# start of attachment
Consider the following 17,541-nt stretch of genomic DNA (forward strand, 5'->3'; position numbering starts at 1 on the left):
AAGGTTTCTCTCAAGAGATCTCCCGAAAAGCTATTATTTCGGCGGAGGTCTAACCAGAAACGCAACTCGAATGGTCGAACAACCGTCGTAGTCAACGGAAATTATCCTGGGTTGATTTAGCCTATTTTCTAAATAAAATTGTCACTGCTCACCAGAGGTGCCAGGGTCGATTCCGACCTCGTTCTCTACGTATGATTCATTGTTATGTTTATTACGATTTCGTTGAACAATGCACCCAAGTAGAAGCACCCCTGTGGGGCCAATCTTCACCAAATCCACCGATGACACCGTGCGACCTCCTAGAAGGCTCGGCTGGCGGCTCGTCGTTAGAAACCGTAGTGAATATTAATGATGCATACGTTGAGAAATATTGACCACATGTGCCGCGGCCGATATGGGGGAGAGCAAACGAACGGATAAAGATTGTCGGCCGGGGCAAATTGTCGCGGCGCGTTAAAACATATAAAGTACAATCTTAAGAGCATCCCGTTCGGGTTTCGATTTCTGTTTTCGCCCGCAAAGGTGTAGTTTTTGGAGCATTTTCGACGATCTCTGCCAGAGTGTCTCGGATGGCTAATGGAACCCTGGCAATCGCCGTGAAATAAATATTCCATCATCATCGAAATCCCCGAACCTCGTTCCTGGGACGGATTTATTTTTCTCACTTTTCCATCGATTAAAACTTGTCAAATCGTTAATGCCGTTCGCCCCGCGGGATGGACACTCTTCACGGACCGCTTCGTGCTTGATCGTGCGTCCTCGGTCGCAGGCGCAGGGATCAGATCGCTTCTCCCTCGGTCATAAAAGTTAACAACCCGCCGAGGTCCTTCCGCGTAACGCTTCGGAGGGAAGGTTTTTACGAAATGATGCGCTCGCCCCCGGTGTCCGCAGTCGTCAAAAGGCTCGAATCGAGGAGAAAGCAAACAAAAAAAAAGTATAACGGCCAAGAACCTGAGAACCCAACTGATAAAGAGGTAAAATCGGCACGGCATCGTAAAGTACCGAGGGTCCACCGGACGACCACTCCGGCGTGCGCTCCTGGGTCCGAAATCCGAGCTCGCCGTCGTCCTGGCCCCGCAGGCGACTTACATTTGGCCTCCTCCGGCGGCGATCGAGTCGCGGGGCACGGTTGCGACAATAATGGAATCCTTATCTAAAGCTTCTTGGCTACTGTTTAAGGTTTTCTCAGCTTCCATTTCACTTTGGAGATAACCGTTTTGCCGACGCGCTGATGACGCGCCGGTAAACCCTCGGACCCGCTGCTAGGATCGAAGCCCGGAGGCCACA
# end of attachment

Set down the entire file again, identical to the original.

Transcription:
Consider the following 17,541-nt stretch of genomic DNA (forward strand, 5'->3'; position numbering starts at 1 on the left):
AAGGTTTCTCTCAAGAGATCTCCCGAAAAGCTATTATTTCGGCGGAGGTCTAACCAGAAACGCAACTCGAATGGTCGAACAACCGTCGTAGTCAACGGAAATTATCCTGGGTTGATTTAGCCTATTTTCTAAATAAAATTGTCACTGCTCACCAGAGGTGCCAGGGTCGATTCCGACCTCGTTCTCTACGTATGATTCATTGTTATGTTTATTACGATTTCGTTGAACAATGCACCCAAGTAGAAGCACCCCTGTGGGGCCAATCTTCACCAAATCCACCGATGACACCGTGCGACCTCCTAGAAGGCTCGGCTGGCGGCTCGTCGTTAGAAACCGTAGTGAATATTAATGATGCATACGTTGAGAAATATTGACCACATGTGCCGCGGCCGATATGGGGGAGAGCAAACGAACGGATAAAGATTGTCGGCCGGGGCAAATTGTCGCGGCGCGTTAAAACATATAAAGTACAATCTTAAGAGCATCCCGTTCGGGTTTCGATTTCTGTTTTCGCCCGCAAAGGTGTAGTTTTTGGAGCATTTTCGACGATCTCTGCCAGAGTGTCTCGGATGGCTAATGGAACCCTGGCAATCGCCGTGAAATAAATATTCCATCATCATCGAAATCCCCGAACCTCGTTCCTGGGACGGATTTATTTTTCTCACTTTTCCATCGATTAAAACTTGTCAAATCGTTAATGCCGTTCGCCCCGCGGGATGGACACTCTTCACGGACCGCTTCGTGCTTGATCGTGCGTCCTCGGTCGCAGGCGCAGGGATCAGATCGCTTCTCCCTCGGTCATAAAAGTTAACAACCCGCCGAGGTCCTTCCGCGTAACGCTTCGGAGGGAAGGTTTTTACGAAATGATGCGCTCGCCCCCGGTGTCCGCAGTCGTCAAAAGGCTCGAATCGAGGAGAAAGCAAACAAAAAAAAAGTATAACGGCCAAGAACCTGAGAACCCAACTGATAAAGAGGTAAAATCGGCACGGCATCGTAAAGTACCGAGGGTCCACCGGACGACCACTCCGGCGTGCGCTCCTGGGTCCGAAATCCGAGCTCGCCGTCGTCCTGGCCCCGCAGGCGACTTACATTTGGCCTCCTCCGGCGGCGATCGAGTCGCGGGGCACGGTTGCGACAATAATGGAATCCTTATCTAAAGCTTCTTGGCTACTGTTTAAGGTTTTCTCAGCTTCCATTTCACTTTGGAGATAACCGTTTTGCCGACGCGCTGATGACGCGCCGGTAAACCCTCGGACCCGCTGCTAGGATCGAAGCCCGGAGGCCACA